Author's Notes: Ooh, look, a Portal fic! I hope I'm only fashionably late.
This is a short one-shot that takes place some unspecified time before Portal and after GLaDOS offed the staff of Aperture Laboratories with nerve gas. Well, quite a long time after, as—ta-da!—the Combine are here. I'm one of those firmly in the "Portal takes place after the invasion" camp: I've read that it's set while Gordon's in stasis, but, damn it, I want to see Chell and GLaDOS in Episode 3!
Anyway, this ficlet grew out of my wondering what the heck GLaDOS would think of the Combine if they passed by… and, for that matter, all of the other alien critters roaming around…
(And of course, Companion Cube's with her. I mean, who else could she talk to, with everyone dead? Plus, everyone knows he makes the perfect companion, even deranged supercomputers.)
------Them: A Portal Fanfic by C-Rowles------
She could hear them at night.
When all was quiet, except for the hum of her processors and the occasional creak of the building settling, she could hear them out there, beyond the illuminating reach of her exterior cameras, scuttling along the walls and tapping at the masonry with sharp, little talons.
It wasn't so bad as it had once been. At one point, not solong ago, a great presence had loomed over the Aperture Science Research Facility—her Aperture Science Research Facility—and for a few brief moments, as the shadow of that enormous, unknown entity had paused overhead, she had known the emotion categorized as "fear" for the first time in a long while.
However, after that ages-long pause (which, in fact, had only lasted for approximately two minutes and forty-nine-and-nine-elevenths seconds), that unknown thing had moved on its way, taking its brooding energy with it. Even once she was alone again, however, the remnants of "fear" had lingered as she recalled the feeling of that energy: at first, it had seemed purely natural, perfectly normal and mechanical, but the closer she had listened to it, while shrouded in its shadow and barely daring to move even a single camera or piston, the more she noticed a horrid sort of pulse issuing beneath. It was unnatural, impure—"squishy". She had never known of something like that before, and the wrongness of it had left her deeply disturbed.
The relief she had felt when that awful thing had dismissed the facility and moved on had been almost euphoric; at it's first appearance, her immediate impulse had been to try and reach out to it and establish communication; after feeling how wrong the entity was, however, she had practically held her breath and prayed for it to leave.
That is, if supercomputers either breathed or prayed. Being one herself, she knew beyond a doubt that they did not.
As she had set alone with these thoughts for a while, recovering from her taste of fear, rocking back and forth in her main CPU chamber as she sometimes did when agitated, she had happened to glance down and notice the Weighted Companion Cube sitting in a corner of her chamber. As she had gazed at it, privately mulling over her recent experience, the Cube had seemed to accuse her through its benign, heart-stamped faces, questioning why she hadn't attempted to contact that dreadful thing.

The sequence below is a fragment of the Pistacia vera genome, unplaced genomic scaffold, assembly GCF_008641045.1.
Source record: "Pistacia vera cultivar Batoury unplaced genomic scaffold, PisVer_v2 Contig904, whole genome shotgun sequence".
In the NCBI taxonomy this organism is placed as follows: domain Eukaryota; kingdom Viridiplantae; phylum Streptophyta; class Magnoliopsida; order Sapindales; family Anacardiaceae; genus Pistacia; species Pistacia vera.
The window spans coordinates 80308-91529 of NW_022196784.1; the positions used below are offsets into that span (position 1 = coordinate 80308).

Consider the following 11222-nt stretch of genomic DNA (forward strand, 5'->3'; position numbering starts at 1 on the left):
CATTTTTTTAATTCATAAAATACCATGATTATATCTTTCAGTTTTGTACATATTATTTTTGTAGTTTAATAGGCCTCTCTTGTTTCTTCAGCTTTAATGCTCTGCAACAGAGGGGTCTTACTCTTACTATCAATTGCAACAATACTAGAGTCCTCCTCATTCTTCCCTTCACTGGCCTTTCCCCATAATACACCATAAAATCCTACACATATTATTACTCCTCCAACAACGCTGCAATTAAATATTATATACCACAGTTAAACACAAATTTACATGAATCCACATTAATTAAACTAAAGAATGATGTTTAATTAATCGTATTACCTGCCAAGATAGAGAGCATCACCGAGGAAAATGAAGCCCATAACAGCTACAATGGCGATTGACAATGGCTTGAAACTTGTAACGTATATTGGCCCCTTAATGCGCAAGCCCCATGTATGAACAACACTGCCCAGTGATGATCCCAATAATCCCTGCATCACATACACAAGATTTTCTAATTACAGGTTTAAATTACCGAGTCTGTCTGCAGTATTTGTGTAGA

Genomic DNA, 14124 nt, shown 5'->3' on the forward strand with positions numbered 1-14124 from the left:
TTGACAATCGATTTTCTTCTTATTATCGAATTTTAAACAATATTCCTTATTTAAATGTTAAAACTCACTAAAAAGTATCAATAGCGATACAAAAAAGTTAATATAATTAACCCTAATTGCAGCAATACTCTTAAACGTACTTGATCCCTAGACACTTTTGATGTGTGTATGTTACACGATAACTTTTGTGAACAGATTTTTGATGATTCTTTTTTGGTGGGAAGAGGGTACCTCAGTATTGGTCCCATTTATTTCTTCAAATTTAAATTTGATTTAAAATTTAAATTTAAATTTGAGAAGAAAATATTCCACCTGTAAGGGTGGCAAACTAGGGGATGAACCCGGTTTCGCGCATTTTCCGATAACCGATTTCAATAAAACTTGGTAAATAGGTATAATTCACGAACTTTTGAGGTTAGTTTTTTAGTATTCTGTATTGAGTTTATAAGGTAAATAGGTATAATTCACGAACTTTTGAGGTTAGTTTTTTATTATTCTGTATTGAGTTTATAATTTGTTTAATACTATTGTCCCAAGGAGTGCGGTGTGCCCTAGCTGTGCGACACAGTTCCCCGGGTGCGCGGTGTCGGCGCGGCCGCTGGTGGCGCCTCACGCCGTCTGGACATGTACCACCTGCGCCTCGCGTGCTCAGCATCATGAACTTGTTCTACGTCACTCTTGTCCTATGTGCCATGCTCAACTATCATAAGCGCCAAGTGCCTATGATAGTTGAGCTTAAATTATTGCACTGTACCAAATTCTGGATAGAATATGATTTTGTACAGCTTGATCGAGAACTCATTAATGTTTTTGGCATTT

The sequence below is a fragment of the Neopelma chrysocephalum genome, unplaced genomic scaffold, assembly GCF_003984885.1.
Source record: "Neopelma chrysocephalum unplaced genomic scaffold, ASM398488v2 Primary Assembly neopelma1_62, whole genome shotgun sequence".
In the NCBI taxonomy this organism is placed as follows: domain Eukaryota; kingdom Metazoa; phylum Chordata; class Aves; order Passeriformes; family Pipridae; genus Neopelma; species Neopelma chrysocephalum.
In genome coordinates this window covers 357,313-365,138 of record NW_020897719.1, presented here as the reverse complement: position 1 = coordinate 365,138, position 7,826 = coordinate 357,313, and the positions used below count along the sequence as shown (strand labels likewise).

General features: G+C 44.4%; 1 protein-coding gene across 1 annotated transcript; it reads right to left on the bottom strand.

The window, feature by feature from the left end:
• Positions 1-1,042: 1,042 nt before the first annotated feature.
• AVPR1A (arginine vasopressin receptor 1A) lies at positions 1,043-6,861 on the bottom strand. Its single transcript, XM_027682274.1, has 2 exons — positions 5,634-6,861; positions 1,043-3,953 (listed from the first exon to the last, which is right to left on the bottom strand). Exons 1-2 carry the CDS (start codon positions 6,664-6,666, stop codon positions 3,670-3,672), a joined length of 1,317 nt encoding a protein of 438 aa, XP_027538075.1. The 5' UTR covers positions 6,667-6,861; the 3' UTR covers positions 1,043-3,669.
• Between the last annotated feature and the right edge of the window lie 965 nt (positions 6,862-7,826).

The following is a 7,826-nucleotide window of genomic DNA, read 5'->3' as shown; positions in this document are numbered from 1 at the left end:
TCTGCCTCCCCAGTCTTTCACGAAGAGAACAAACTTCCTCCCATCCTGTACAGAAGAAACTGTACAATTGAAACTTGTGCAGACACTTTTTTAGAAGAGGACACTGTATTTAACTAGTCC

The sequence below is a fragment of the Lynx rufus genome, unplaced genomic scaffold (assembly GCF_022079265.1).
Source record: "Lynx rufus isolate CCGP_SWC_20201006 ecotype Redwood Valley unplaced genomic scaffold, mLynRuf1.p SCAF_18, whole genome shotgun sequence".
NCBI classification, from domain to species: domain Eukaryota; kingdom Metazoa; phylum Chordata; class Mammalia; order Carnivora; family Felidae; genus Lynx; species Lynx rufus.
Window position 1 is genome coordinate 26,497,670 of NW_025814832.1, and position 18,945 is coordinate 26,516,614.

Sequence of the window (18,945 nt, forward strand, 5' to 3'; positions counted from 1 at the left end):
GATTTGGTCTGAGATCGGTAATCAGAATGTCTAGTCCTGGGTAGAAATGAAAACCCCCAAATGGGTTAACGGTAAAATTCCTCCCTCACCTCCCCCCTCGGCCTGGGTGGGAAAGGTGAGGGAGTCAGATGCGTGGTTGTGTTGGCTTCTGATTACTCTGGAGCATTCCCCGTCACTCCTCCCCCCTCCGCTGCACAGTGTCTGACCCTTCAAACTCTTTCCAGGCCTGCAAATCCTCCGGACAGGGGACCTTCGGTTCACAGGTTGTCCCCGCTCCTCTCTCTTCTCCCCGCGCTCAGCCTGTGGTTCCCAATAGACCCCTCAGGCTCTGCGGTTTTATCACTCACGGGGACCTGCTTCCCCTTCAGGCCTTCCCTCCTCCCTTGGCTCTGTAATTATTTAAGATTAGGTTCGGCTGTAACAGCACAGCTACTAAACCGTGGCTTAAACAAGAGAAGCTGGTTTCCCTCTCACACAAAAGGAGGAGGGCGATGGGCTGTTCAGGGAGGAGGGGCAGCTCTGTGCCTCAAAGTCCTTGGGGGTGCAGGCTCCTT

Irritated, she had given the Cube a withering glare, and nothing more, in response. Establish a direct link with something that frightening, that wrong? Not on her life.
After all, she was insane, not stupid. There was a crucial difference.
Outside had remained relatively quiet since then, and these things that occasionally came to gnaw on the bricks of her laboratory stronghold posed no threat.
No threat, that is, except that which that awful presence had exuded: the threat of the unknown.
Once, after one had somehow squirmed its way inside the Enrichment Center and lit upon one of her cables, she had dispatched it with some well-directed turret fire (bless them, the little dears were so cooperative). Upon examining what was left of its little body, she had been forced to conclude, with a shudder, that she did not recognize the creature—a hairless thing with a gaping, central orifice and two bony arms ending in cruelly hooked talons—as any Earth fauna of which she knew.
And to her, not knowing of anything was terrifying. Unable to take the sight of it any longer, she had had the thing's body incinerated, and had immediately set to running through every relevant database she could locate in a panic-tinged effort to match the creature's physiology to a known equivalent—or, at least, something her mind could grasp. However, despite double-checks and triple-checks of all records (tasks which had taken more time than she cared to calculate), she had come out of it all bewildered and (metaphorically speaking, of course) empty-handed.
Thus, despite all rational arguments for the contrary, she found that, when all was quiet, she was afraid of the thingsthat came to nudge against the Center: the things that crept about beyond her range of knowledge, her range of comfort, the things that were wrong, the things that keened and scuttled from the black places where everything she knew peeled away like old, rotted wallpaper.
In layman's terms, GLaDOS was afraid of the dark.
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